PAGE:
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Friday, July 01, 2011

What's Wrong With This Picture?

Like many other New Yorkers, I was proud and heartened by the fact that our state has joined the growing number of jurisdictions that now allow same sex couples to marry.  I am thrilled for my friends who can now legally marry in New York, and I look forward to the day in which all Americans enjoy these rights in all fifty states.

 I must admit, however, that when I woke up on Saturday morning and saw this picture, New York Gov. Andrew M. Cuomo hands pens my heart sank a bit.  The scene pictured should memorialize a major step forward for equality and gender issues in New York State.  But where, I wondered, were the women?  Where were the New Yorkers of color?   

To be clear, the signing photo features several men key to the bill's success, and they are to be commended for their efforts and courage.  Assemb. Daniel O'Donnell, who led the legislative effort, and Assemb. Matthew Titone are both openly gay representatives in the New York State Assembly.  They are listed as having introduced the bill -- but so is Assemb. Deborah Glick, another openly gay representative.  Several other assembly reps have "introducer" credit and yet more are listed "multi-sponsors" of the bill in the Assembly.  There are several women and minorities on the list.

Also pictured is Sen. Thomas Duane is the only openly gay state senator in New York, and Sen. James Alesi who was the first Republican state senator to pledge his support for the bill.  What about a more diverse group of senators who supported the bill?  Not all members who are women or minorities supported the bill, but the list is long enough to suggest that the photo could have been more inclusive.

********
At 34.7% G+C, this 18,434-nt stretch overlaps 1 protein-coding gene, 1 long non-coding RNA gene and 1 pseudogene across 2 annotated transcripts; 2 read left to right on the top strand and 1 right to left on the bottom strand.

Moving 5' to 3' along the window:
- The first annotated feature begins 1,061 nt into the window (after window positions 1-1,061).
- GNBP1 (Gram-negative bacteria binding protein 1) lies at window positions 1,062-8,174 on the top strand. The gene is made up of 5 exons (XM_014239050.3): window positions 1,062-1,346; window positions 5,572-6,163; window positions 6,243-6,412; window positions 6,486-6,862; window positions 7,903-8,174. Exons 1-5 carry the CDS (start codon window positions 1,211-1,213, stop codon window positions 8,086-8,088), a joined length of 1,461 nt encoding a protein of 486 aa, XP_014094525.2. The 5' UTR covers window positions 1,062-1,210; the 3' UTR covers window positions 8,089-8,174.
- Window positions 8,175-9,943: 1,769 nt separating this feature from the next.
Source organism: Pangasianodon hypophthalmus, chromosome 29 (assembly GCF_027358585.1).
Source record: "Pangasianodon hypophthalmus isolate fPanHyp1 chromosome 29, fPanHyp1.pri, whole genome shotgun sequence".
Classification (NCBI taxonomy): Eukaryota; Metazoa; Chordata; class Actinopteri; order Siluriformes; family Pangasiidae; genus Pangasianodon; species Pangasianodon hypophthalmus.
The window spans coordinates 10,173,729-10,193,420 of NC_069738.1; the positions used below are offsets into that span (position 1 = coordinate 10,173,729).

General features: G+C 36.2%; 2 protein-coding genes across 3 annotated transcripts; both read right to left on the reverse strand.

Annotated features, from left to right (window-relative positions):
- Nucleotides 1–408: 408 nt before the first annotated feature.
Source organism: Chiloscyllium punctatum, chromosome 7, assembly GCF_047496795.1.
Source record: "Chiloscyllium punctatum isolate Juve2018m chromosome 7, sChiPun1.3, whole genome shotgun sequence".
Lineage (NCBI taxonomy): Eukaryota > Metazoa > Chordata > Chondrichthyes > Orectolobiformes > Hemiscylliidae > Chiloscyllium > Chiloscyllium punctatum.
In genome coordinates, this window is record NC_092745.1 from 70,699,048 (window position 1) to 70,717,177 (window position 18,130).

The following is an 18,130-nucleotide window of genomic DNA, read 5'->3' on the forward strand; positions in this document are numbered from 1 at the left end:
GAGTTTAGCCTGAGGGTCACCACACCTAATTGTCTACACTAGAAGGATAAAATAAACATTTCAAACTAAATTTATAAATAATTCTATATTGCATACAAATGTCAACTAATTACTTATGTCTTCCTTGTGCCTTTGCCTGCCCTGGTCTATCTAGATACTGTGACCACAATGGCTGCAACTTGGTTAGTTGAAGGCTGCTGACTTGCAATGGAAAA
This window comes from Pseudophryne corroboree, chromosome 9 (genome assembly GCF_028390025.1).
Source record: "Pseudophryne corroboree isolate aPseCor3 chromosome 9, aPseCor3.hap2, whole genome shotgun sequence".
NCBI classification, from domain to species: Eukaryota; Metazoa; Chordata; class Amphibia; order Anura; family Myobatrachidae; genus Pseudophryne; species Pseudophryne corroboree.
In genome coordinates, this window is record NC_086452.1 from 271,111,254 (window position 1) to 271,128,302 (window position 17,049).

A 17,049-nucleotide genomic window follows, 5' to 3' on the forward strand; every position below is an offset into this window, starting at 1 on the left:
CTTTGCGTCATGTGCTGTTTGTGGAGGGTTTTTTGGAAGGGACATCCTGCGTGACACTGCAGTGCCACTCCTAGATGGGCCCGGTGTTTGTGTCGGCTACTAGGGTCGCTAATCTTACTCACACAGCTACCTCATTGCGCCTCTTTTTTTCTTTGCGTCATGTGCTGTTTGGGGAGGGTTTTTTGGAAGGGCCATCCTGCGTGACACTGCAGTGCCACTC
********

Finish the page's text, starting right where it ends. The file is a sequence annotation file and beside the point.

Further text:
It is perhaps, patronizing and backwards to insist on diversity in a picture for its own sake.  If the only people in the picture were those who were most responsible for its success, then it might be demeaning to ask a woman or a minority member of the legislature to join in the signing ceremony for the sake of a diverse image.  I should just appreciate the end result of the bill without dwelling on such trivialities.  The legislation was signed close to midnight after some tense days of bargaining, and my guess is that no one thought too hard about the image projected to the world.